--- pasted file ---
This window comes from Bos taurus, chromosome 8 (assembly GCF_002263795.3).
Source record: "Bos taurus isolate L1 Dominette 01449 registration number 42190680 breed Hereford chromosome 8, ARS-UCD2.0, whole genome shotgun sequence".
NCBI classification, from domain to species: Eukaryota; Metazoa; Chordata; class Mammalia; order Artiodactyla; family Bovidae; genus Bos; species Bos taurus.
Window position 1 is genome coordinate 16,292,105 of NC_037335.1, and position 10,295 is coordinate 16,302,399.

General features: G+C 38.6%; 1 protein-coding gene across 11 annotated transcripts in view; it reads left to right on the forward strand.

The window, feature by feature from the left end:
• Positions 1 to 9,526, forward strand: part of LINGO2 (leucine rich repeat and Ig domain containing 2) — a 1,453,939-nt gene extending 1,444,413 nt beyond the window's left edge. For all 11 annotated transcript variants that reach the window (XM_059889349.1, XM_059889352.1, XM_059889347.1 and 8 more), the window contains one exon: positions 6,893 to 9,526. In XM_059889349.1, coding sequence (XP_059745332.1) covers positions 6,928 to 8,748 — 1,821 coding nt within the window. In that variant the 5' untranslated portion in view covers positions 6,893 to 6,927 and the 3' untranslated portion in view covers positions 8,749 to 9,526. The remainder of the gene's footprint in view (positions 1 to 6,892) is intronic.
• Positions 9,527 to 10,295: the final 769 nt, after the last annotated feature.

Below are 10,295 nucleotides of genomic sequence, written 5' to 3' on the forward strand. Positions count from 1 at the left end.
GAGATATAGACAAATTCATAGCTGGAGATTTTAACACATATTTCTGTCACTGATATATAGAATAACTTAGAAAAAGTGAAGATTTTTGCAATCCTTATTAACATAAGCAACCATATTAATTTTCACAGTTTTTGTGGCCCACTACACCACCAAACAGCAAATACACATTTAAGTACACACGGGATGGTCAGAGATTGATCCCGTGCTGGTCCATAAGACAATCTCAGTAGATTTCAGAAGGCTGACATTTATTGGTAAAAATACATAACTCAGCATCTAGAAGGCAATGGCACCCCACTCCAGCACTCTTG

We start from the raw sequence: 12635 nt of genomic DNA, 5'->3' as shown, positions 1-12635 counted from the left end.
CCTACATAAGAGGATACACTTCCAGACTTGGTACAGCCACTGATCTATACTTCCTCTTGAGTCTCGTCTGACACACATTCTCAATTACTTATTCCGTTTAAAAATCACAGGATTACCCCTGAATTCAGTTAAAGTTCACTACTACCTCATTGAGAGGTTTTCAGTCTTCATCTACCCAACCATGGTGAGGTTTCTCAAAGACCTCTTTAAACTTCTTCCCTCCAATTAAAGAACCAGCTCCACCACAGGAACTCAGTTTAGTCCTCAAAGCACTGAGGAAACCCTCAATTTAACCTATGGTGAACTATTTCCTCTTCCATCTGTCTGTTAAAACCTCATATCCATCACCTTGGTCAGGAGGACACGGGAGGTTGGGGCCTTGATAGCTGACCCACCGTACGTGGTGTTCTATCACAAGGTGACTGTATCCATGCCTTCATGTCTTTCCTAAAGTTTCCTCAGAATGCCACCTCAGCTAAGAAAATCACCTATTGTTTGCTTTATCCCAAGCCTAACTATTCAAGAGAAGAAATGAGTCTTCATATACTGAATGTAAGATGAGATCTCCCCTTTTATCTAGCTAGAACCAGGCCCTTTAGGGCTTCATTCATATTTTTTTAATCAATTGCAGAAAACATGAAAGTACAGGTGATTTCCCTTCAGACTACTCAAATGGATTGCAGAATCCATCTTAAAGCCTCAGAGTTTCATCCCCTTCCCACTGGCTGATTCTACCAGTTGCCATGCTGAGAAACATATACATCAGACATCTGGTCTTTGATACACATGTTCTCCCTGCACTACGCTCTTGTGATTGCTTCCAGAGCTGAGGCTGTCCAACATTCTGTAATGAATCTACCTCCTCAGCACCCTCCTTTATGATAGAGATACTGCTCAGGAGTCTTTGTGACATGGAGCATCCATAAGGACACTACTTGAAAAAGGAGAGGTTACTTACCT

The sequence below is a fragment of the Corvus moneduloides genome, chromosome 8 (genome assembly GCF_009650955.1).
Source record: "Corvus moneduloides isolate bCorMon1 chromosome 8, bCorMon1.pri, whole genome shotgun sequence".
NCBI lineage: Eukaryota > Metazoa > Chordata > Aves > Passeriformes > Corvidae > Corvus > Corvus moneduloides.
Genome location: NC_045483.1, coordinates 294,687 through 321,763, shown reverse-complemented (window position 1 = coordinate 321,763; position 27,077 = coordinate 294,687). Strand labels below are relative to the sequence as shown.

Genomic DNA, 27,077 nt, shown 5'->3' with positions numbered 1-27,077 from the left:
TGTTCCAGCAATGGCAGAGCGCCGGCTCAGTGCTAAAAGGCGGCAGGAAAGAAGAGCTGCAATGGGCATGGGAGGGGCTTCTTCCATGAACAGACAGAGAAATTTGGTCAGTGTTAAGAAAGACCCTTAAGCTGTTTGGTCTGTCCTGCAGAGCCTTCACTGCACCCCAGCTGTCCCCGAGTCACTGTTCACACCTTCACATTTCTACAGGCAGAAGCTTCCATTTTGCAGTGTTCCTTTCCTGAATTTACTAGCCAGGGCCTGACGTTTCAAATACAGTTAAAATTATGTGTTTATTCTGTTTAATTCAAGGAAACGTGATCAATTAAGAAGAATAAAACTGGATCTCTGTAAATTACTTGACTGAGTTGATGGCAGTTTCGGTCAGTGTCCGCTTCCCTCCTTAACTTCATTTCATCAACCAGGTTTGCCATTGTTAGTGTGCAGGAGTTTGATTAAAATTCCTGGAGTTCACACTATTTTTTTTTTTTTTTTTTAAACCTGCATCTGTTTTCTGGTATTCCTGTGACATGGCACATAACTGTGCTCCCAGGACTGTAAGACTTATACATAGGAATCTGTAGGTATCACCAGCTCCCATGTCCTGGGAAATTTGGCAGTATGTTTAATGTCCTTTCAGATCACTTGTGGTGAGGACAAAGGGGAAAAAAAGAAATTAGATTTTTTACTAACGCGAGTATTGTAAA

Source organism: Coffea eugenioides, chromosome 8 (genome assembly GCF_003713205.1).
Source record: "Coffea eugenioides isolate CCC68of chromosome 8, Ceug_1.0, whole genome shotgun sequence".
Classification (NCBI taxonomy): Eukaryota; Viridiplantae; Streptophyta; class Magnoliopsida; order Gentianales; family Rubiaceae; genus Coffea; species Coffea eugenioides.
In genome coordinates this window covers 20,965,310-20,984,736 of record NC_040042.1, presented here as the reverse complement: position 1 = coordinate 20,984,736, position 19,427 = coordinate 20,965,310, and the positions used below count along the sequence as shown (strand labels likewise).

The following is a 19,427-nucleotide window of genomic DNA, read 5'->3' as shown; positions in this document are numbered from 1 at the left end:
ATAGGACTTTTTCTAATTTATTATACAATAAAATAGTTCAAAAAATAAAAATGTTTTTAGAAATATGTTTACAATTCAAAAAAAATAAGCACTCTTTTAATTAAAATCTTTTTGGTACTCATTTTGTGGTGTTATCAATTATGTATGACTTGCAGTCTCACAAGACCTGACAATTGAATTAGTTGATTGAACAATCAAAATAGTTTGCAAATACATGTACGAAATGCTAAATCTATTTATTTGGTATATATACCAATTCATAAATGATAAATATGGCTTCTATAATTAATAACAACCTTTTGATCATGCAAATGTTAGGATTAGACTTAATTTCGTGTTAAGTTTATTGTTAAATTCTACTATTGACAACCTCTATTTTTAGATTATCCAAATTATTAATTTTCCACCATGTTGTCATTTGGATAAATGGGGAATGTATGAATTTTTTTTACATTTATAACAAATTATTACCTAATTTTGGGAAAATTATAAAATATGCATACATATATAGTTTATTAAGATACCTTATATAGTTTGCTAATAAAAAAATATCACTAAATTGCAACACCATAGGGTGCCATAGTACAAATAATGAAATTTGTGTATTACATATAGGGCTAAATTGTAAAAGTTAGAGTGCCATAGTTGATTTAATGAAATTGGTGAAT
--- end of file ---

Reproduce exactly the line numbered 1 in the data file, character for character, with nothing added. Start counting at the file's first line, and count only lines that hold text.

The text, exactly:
This window comes from Bos taurus, chromosome 8 (assembly GCF_002263795.3).